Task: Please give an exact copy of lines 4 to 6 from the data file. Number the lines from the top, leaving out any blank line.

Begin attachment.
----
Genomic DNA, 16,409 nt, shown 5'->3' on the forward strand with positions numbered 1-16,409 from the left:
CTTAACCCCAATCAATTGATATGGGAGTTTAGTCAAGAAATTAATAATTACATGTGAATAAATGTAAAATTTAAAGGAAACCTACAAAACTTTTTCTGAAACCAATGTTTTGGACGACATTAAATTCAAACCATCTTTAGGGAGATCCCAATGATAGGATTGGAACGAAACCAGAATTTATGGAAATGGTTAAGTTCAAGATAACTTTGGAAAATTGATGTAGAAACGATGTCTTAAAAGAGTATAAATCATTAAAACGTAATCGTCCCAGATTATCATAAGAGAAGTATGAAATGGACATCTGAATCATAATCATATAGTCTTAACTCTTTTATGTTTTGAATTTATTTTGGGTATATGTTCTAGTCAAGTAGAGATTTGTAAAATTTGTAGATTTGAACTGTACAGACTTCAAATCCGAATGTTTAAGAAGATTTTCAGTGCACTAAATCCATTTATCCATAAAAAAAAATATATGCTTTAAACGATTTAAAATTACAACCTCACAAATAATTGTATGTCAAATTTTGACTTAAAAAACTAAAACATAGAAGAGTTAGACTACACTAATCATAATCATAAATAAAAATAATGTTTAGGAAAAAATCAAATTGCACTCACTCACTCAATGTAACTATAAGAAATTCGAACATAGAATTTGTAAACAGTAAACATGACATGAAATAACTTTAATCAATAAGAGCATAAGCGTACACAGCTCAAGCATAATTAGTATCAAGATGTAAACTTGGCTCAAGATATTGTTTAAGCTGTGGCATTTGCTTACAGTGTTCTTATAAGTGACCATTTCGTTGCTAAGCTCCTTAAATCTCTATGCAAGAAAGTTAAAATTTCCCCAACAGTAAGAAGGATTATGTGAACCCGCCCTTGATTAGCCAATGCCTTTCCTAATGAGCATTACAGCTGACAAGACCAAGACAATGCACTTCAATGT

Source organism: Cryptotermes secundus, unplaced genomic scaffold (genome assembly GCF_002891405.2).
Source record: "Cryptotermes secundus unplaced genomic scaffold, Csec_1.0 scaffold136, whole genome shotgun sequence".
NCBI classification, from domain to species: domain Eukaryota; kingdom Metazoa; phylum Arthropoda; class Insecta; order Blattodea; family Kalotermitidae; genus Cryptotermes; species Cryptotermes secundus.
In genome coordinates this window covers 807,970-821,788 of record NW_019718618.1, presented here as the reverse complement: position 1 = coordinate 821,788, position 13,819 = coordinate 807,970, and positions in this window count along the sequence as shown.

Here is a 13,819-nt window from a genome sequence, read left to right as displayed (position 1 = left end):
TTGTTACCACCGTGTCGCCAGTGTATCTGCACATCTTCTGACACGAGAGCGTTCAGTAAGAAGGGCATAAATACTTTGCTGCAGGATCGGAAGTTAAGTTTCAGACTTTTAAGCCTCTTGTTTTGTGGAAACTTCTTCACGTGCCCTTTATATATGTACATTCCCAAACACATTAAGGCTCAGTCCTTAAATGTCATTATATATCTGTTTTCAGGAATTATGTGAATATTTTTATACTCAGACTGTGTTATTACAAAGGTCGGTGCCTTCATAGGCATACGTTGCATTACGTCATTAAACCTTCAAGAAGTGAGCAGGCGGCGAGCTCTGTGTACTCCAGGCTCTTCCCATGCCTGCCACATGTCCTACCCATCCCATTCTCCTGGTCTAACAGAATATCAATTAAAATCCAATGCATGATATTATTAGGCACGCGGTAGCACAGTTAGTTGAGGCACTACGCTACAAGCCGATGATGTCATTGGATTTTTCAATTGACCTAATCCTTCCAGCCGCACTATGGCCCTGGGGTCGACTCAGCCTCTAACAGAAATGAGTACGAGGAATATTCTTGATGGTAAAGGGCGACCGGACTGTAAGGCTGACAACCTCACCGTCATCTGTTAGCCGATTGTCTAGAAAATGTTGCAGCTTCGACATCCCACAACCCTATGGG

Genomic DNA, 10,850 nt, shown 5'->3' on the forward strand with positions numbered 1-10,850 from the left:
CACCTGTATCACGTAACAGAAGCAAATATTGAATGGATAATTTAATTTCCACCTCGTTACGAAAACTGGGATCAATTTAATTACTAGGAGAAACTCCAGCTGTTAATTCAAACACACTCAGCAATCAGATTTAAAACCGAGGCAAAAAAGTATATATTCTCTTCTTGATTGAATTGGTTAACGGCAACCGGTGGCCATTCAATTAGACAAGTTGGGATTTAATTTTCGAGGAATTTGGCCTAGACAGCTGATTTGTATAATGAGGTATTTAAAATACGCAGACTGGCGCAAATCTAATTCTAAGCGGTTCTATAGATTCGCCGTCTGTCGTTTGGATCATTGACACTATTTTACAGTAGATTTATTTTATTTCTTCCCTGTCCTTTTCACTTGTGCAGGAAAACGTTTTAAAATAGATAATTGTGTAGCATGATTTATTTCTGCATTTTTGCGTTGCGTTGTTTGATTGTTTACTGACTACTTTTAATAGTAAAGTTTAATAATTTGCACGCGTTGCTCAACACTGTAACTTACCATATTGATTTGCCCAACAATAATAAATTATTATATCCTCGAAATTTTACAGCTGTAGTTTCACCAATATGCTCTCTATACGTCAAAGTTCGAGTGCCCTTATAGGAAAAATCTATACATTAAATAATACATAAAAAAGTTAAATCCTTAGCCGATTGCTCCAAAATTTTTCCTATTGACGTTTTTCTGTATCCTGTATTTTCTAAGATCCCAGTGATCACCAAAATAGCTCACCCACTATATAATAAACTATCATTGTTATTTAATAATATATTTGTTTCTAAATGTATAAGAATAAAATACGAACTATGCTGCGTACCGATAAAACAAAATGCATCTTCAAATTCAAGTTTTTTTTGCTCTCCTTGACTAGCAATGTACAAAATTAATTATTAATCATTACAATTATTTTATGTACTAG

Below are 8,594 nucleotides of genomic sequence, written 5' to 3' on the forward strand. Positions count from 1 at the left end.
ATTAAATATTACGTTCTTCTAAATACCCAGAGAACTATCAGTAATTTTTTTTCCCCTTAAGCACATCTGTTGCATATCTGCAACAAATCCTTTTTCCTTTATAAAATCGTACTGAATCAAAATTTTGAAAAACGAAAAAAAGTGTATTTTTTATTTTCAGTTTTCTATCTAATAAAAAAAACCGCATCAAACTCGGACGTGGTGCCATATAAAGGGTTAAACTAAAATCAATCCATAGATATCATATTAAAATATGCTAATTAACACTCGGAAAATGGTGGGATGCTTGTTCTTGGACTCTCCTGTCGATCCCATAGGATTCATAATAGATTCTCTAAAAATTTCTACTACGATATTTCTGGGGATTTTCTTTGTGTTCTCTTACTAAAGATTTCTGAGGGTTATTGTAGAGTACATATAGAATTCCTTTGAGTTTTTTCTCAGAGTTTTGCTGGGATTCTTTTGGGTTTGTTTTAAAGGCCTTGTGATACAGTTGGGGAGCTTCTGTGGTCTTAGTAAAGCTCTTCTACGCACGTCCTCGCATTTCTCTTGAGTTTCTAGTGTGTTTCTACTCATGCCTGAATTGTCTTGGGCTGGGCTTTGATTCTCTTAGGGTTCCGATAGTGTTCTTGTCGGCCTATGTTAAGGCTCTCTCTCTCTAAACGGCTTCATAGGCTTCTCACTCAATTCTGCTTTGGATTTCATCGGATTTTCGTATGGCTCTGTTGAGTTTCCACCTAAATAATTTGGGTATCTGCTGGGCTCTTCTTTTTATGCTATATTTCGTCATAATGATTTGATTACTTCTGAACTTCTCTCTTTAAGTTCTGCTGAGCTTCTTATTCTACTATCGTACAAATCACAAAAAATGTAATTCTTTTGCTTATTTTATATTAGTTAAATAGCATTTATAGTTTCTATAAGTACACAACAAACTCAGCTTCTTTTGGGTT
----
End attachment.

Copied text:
Source record: "Cryptotermes secundus unplaced genomic scaffold, Csec_1.0 scaffold136, whole genome shotgun sequence".
NCBI classification, from domain to species: domain Eukaryota; kingdom Metazoa; phylum Arthropoda; class Insecta; order Blattodea; family Kalotermitidae; genus Cryptotermes; species Cryptotermes secundus.
In genome coordinates this window covers 807,970-821,788 of record NW_019718618.1, presented here as the reverse complement: position 1 = coordinate 821,788, position 13,819 = coordinate 807,970, and positions in this window count along the sequence as shown.